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BYU film students can be Jimmers of animation, Hollywood, Walden Media president Micheal Flaherty says

Published: Wednesday, March 16 2011 10:26 a.m. MDT

Micheal Flaherty, founder of Walden Media, speaks about the transformational power of stories at BYU on Tuesday. (Carolyn Carter) Micheal Flaherty, founder of Walden Media, speaks about the transformational power of stories at BYU on Tuesday. (Carolyn Carter)

PROVO — Throughout his life, Jesus Christ was asked nearly 200 questions, yet answered only three directly. The rest, he answered with stories.

"'How should we treat our neighbors?' 'Let me tell you about the Good Samaritan.'

"'How do we heal a broken family?' 'I'll tell you about the Prodigal Son.' Twenty centuries later, these stories remain with us, and so do many of the questions," Walden Media president and co-founder Micheal Flaherty said Tuesday at BYU.

Realizing the power of such stories, Flaherty dedicated his life to Jesus Christ and to the creation of Walden Media — a film production and book publishing company that transforms compelling stories into powerful films with a goal to entertain as well as inspire and educate.

Micheal Flaherty, founder of Walden Media, speaks about the transformational power of stories at BYU on Tuesday. (Carolyn Carter,) Micheal Flaherty, founder of Walden Media, speaks about the transformational power of stories at BYU on Tuesday. (Carolyn Carter,)

"That's the ultimate power of a good story, it can help us find meaning," Flaherty told the students, faculty and community members in the Marriott Center. "They can help us become the people that God created us to be."

And such stories are found everywhere, he said, adding that Walden Media talks with experts that most Hollywood production films don't: librarians, teachers, parents and children.

In fact, the first books the company optioned into movies, "Charlotte's Web," "Bridge To Terabithia," "Holes" and "The Lion, the Witch and the Wardrobe," came off a 4th grade reading list.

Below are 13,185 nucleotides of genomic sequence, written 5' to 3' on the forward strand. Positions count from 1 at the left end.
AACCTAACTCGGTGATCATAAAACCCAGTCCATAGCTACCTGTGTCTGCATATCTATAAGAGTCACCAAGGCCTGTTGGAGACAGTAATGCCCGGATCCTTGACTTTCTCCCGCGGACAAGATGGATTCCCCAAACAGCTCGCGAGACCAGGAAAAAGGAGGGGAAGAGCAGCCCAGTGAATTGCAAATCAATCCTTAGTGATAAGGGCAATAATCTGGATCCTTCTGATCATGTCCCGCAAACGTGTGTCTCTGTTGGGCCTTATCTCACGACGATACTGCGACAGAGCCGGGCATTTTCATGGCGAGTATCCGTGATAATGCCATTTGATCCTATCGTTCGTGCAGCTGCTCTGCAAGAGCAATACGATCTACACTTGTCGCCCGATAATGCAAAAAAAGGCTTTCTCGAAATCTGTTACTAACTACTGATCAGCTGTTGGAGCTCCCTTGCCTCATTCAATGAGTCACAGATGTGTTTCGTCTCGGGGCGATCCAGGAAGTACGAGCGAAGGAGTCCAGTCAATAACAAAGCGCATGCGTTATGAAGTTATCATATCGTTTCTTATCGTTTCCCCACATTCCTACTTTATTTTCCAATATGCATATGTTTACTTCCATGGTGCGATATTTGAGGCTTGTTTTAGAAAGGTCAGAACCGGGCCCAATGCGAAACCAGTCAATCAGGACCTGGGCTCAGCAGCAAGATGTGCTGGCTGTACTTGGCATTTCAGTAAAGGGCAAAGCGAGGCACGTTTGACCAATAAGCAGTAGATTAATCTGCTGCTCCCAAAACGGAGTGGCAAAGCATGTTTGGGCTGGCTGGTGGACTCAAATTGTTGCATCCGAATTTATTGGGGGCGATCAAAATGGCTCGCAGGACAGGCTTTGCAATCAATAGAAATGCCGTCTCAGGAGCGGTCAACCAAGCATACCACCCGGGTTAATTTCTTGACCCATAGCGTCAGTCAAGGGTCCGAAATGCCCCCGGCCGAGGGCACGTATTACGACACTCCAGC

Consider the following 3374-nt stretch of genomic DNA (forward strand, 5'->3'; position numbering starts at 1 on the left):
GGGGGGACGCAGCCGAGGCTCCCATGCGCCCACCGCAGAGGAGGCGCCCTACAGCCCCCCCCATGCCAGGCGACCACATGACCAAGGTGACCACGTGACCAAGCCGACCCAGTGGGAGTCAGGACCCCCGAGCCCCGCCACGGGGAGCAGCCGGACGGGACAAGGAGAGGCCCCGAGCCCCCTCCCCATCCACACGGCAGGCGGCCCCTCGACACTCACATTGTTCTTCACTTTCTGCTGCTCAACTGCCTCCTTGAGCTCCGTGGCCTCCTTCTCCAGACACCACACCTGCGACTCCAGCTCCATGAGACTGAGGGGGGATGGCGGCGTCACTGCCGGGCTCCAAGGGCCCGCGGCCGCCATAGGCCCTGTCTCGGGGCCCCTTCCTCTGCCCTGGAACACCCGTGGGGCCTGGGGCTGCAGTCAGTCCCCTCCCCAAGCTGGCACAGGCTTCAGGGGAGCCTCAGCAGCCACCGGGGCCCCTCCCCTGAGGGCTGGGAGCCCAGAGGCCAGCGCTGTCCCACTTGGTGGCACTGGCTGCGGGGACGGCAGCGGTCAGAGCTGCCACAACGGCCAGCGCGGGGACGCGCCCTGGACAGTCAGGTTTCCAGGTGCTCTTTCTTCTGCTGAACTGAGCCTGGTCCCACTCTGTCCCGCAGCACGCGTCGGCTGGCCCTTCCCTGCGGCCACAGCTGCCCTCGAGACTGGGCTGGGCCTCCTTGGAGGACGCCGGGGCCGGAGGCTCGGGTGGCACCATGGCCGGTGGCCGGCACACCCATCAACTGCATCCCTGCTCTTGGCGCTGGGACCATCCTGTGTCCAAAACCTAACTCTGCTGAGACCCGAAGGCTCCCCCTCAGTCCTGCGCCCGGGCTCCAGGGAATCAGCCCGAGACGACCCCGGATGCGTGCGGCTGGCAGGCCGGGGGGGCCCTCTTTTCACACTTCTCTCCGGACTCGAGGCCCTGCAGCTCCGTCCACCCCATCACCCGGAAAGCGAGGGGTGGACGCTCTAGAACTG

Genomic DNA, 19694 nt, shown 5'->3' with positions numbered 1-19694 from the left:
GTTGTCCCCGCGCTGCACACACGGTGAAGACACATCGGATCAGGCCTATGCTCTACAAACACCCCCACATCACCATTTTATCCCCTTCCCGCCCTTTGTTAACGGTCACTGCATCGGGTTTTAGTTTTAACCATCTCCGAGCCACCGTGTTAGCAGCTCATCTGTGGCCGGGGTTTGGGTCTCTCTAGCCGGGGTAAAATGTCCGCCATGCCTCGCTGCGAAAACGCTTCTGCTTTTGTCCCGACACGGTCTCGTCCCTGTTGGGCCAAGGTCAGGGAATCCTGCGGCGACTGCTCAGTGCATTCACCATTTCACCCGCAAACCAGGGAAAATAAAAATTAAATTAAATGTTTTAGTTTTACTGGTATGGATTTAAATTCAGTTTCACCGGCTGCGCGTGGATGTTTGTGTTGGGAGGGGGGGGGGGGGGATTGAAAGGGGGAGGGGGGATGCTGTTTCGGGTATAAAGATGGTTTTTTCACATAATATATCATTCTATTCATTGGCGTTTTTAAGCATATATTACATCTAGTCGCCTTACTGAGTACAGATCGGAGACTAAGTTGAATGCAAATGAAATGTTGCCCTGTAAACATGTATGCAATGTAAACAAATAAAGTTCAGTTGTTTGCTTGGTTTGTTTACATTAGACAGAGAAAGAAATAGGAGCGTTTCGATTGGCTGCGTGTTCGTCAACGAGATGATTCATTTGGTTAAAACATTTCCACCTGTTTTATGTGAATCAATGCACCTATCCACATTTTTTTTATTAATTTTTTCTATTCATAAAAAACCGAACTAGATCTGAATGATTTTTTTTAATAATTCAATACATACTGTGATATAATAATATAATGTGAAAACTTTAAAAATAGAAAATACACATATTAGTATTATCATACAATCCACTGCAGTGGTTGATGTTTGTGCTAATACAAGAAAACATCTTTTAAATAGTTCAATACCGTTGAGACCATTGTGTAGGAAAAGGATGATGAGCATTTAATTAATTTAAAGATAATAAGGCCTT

"These were more than just kids' books," Flaherty said. "They spoke to the very definition of faith given to us by Paul: 'the substance of faith is a hope in the unseen.'"

Micheal Flaherty, founder of Walden Media, speaks about the transformational power of stories at BYU on Tuesday. (Carolyn Carter,) Micheal Flaherty, founder of Walden Media, speaks about the transformational power of stories at BYU on Tuesday. (Carolyn Carter,)

Flaherty then showed a scene from "Charlotte's Web," where Fern's mother is concerned because Fern is spending so much time with her friends in the barn, who she says can talk to her.

Even in the face of laughter and derision, the moral imagination of children can remind viewers, especially followers of Jesus Christ, about the importance of faith in an increasingly cynical world, Flaherty said.

And BYU students are especially prepared to meet those challenges, Flaherty said.

"We have believers coming out of the animation department (at BYU) that in the animation world are the equivalent of Jimmer," he said. "The more folks like you who get out there (in Hollywood) and really start to look at it as a mission field, as a calling, that's what's making the huge difference."

Another big difference is in the way stories are being shared in the first place.

Flaherty compared their recent trailer release for "The Voyage of the Dawn Treader," which received over 800,000 views in one week to the viral "Old Spice" video spoof featuring the Harold B. Lee Library, which garnered 1 million views in the first three days and 2 million within a week.

"It was one of the most powerful illustrations I've ever seen about how quickly our media landscape is shifting," he said.

Hollywood no longer controls the storytelling, he said. Instead, a handful of students from Provo with a $500 budget can create a message that reaches far beyond million-dollar movies and professional marketing plans.

Those messages can also come in all different sizes, Flaherty explained. He then showed a short commercial from The Foundation for a Better Life, whose president, Gary Dixon, is a BYU alum.

The spot, which shows a mother patiently helping her son as he struggles to find his talent, is less than a minute long, but just as inspiring as a full-length film, Flaherty said.

"We started the foundation on the premise that people are basically good; all they need is a reminder," said Kindee Nielsen, vice president of operations for Foundation for a Better Life. "We have a unique opportunity to promote values without an agenda."

While the Foundation for a Better Life and Walden Media, both chaired and funded by the billionaire Philip Anschutz, have different business models, non-profit versus for-profit, Nielsen said their goals are the same — to promote positive media.

And in the end, that boils down to telling a good, compelling story.

"As we part today and go back to the hectic pace of day-to-day life, I hope you each will find time to enjoy some great stories," Flaherty said in closing, then referred back to the opening LDS hymn sung at at the beginning of the forum, "Come, Come Ye Saints":

"And just as William Clayton said, 'Soon, we'll all have a tale to tell, all is well, all is well.'"

email: sisraelsen@desnews.com

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